Scotland’s high streets and town centres filled with shoppers as non-essential retailers were allowed to open for the first time, with footfall up by 167 per cent on Monday April 26 compared with the same day last week.
The Scottish Retail Consortium also reported that retail traffic in Scotland was down by 0.7 per cent compared with the same day in 2019, “despite many eateries, pubs and offices etc being closed”. By contrast, when non-essential retail reopened in England and Wales on April 12, footfall was down by 10.8% and 8.7% respectively on the same Monday of 2019.
SRC director David Lonsdale welcomed the strong footfall figures for Scotland, saying: “After 122 days, high street shops finally had something to smile about as customers surged to their stores. Reopening day footfall was significantly higher than in England and Wales, possibly due to the longer and more stringent Scottish lockdown over the past four months. That’s super news for shop owners who have had a long wait to finally reopen their doors to customers.”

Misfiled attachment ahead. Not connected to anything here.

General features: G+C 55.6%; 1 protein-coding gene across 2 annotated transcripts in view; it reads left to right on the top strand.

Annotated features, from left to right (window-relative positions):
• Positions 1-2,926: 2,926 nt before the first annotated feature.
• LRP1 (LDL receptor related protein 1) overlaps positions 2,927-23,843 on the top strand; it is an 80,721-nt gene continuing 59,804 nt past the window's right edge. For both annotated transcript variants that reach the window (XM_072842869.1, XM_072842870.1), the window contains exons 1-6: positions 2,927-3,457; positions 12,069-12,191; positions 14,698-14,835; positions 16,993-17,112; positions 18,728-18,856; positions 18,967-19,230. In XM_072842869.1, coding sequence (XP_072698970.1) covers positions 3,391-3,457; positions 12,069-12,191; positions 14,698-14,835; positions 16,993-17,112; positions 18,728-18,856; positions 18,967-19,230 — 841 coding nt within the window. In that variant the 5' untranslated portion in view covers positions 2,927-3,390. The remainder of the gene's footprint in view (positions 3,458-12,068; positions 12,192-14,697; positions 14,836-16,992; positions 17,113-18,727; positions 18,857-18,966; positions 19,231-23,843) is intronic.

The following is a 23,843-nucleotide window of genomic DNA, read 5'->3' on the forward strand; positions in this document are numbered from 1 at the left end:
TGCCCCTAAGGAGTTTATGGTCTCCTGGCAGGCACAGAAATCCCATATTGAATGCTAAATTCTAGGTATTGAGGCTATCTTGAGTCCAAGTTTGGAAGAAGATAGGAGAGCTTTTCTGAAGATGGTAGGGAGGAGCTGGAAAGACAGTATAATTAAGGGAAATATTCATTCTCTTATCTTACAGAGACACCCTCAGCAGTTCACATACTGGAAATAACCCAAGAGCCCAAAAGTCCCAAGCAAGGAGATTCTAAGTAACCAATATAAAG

Mr Lonsdale emphasised, however, that it was “worth sounding a note of caution”, adding: “Elsewhere we have seen an initial rush of shoppers, but footfall has then fallen back once the initial pent-up demand and need for products subsides. Even Monday’s figures are a touch below what would have been expected pre-crisis – a reminder of how long the road back to growth will be, especially with offices and parts of hospitality still closed.
“It’s great shops are open again and being supported by customers – but it will be some time before the retail industry returns to profitable and sustainable growth.”